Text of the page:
Notes from “This much I know about Love over fear…”
One of the many books that I read over the summer holidays is this book by John Tomsett. This is one of the best books that I have read on the field of education ever.
You need to know your core purpose – what is it that gets you out of bed each day to come to work? Schools should be re-structured to accommodate their core purpose; and that core purpose should guide every difficult decision. For example Hutchinson School’s core purpose is “to inspire confident leaners who will thrive in a changing world’.
“Target your resources on what matters most and just make do with everything else. Teaching is the thing that makes most difference to children’s academic performance so invest high quality continuing professional development CPD – train people to be good teachers.”
“In order to stay focused on professional development we need to stop worrying about things we cannot control and focus upon what we can do something about – our own practice. The only way to develop truly great schools is through each one of us taking responsibility for improving he quality of our teaching. We need to break the glass ceiling which surrounds great teaching so that we all aspire to it and see it is achievable. We need to foster a growth culture which is founded on the belief that all of us can improve.”
In the book John Tomsett quotes Professor Chris Husbands:
“We can all teach well and we can all teach badly. Even good teachers teach some lessons and some groups less well; even the struggling teacher can teach a successful lesson on occasion. More generally, we can all teach better: teaching changes and develops. Skills improve. Ideas change. Practice alters. It’s teaching, not teachers.”
Another key quote, this time by Tomsett is:
“The one thing that destroys the energy of a workplace culture is a climate of fear. Conversely, people’s energies are maximised when they feel loved and safe. Love wins over fear every time. Ron Berger has never been so right when he says ‘Culture Matters”
Tomsett also quotes Roland Barth when talking about school culture:
“To change a school’s culture requires mustering the courage and skill to not remain victimised by the toxic elements of the school’s culture but rather to address them.”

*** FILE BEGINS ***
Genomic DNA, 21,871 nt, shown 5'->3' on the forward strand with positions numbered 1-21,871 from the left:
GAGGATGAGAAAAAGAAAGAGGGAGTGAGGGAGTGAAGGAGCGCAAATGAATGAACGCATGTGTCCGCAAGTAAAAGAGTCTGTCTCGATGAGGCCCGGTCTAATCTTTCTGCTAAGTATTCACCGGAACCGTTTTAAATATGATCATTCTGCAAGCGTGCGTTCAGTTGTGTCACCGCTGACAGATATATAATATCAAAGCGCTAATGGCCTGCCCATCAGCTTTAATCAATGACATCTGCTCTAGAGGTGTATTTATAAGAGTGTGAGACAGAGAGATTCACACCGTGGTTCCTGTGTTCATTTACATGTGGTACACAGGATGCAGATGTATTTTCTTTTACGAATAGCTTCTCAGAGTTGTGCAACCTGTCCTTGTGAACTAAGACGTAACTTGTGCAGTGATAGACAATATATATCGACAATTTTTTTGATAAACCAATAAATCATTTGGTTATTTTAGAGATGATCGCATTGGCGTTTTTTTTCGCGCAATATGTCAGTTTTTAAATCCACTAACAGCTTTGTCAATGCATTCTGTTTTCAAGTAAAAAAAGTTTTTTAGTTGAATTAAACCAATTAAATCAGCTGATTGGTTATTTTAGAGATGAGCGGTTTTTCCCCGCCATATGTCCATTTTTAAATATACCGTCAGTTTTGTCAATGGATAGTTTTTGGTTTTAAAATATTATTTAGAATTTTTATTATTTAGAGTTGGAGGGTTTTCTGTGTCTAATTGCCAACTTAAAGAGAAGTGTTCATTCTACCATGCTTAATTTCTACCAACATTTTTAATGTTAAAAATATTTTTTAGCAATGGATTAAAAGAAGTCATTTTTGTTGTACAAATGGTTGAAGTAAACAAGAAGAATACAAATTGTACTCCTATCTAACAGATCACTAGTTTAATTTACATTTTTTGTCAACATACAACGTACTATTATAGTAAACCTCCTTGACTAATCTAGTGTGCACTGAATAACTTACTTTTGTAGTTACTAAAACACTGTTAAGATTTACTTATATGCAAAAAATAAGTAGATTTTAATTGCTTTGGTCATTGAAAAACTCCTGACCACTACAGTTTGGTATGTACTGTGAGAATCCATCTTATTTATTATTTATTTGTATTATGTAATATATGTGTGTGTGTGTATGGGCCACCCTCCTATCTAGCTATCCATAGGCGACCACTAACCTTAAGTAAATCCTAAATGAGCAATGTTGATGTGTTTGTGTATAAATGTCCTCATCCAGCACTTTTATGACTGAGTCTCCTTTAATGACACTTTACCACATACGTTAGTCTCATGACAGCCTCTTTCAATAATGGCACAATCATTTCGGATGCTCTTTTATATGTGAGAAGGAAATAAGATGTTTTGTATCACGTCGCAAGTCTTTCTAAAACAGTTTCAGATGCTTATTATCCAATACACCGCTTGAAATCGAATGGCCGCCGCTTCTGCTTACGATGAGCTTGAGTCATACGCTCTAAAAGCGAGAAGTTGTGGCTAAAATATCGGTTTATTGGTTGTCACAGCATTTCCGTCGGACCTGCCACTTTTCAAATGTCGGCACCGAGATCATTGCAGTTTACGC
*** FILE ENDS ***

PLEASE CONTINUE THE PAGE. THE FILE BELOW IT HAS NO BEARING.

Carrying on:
Some other notes that I took from the book:
- Every teacher fails on a daily basis. If you are not failing you are just not paying attention. Because we fail all the time.
- In building a classroom culture, I have based my whole career upon a line from Virgil, ‘Success nourishes them: they can because they think they can’ [when working with a difficult group Tomsett stated], I never, ever ,ever, ever diverged publicly from believing that every single one of them would get a minimum of a grade C.
- When teaching hard classes, laugh with them and let them laugh at you. Trust them. Choose your moment and use the phrase, ‘I’m going to rust you to do this,’ looking directly into their eyes. On some things you have to compromise. I know it encourages learnt helplessness, but just buy a stack of biros and don’t get precious if you lose a load.
- When giving explanations, pare down what you are explaining, have more than one way to explain something, and try to use subject specific vocabulary in your explanations.
Tomsett also gives some strategies to make time:
- You have to privilege the time for teachers to work on their teaching if you want to grow a truly great school.
- Beware of asking colleagues to do anything which impinges on their time without it being to their benefit.
- Work in twenty-five-minute chunks and use the Pomodoro Technique.
- Cut corners if you have to – sometimes just good enough is good enough.
- Some things won’t get done. Period.
There is also a section about the things that are needed in order for teaching to become an evidence-based profession; creating structures in schools where classroom teachers:
- Work in an environment where continual improvement is the cultural norm.
- Can access good evidence easily.
- Feel encouraged and safe to change their practice in the light of the evidence.
- Are supported by a school-based research lead with a higher education connection.
- Can evaluate the impact on student outcomes of the changes to their pedagogy.
The final take away from this book is this quote:
“The bottom line is that to be any good at teaching it has to matter to you, properly, right there in your chest.”
Get this book on Amazon here.